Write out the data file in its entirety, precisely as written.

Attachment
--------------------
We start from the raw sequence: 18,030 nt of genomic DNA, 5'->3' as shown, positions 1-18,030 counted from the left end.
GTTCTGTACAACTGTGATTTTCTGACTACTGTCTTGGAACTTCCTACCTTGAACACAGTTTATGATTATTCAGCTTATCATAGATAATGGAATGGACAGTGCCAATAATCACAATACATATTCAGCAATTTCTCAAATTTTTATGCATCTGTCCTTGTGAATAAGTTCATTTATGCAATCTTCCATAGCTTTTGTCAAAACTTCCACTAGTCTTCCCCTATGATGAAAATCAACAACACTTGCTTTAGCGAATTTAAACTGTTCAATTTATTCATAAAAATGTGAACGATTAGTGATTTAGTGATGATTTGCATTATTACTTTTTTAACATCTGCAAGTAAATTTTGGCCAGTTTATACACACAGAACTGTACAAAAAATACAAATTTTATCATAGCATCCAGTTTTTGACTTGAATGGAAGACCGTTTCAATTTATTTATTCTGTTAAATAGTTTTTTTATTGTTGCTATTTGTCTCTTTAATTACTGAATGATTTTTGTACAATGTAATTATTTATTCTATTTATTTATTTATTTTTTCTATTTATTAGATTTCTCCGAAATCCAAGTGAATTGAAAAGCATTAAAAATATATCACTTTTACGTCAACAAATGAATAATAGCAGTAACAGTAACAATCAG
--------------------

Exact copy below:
We start from the raw sequence: 18,030 nt of genomic DNA, 5'->3' as shown, positions 1-18,030 counted from the left end.
GTTCTGTACAACTGTGATTTTCTGACTACTGTCTTGGAACTTCCTACCTTGAACACAGTTTATGATTATTCAGCTTATCATAGATAATGGAATGGACAGTGCCAATAATCACAATACATATTCAGCAATTTCTCAAATTTTTATGCATCTGTCCTTGTGAATAAGTTCATTTATGCAATCTTCCATAGCTTTTGTCAAAACTTCCACTAGTCTTCCCCTATGATGAAAATCAACAACACTTGCTTTAGCGAATTTAAACTGTTCAATTTATTCATAAAAATGTGAACGATTAGTGATTTAGTGATGATTTGCATTATTACTTTTTTAACATCTGCAAGTAAATTTTGGCCAGTTTATACACACAGAACTGTACAAAAAATACAAATTTTATCATAGCATCCAGTTTTTGACTTGAATGGAAGACCGTTTCAATTTATTTATTCTGTTAAATAGTTTTTTTATTGTTGCTATTTGTCTCTTTAATTACTGAATGATTTTTGTACAATGTAATTATTTATTCTATTTATTTATTTATTTTTTCTATTTATTAGATTTCTCCGAAATCCAAGTGAATTGAAAAGCATTAAAAATATATCACTTTTACGTCAACAAATGAATAATAGCAGTAACAGTAACAATCAG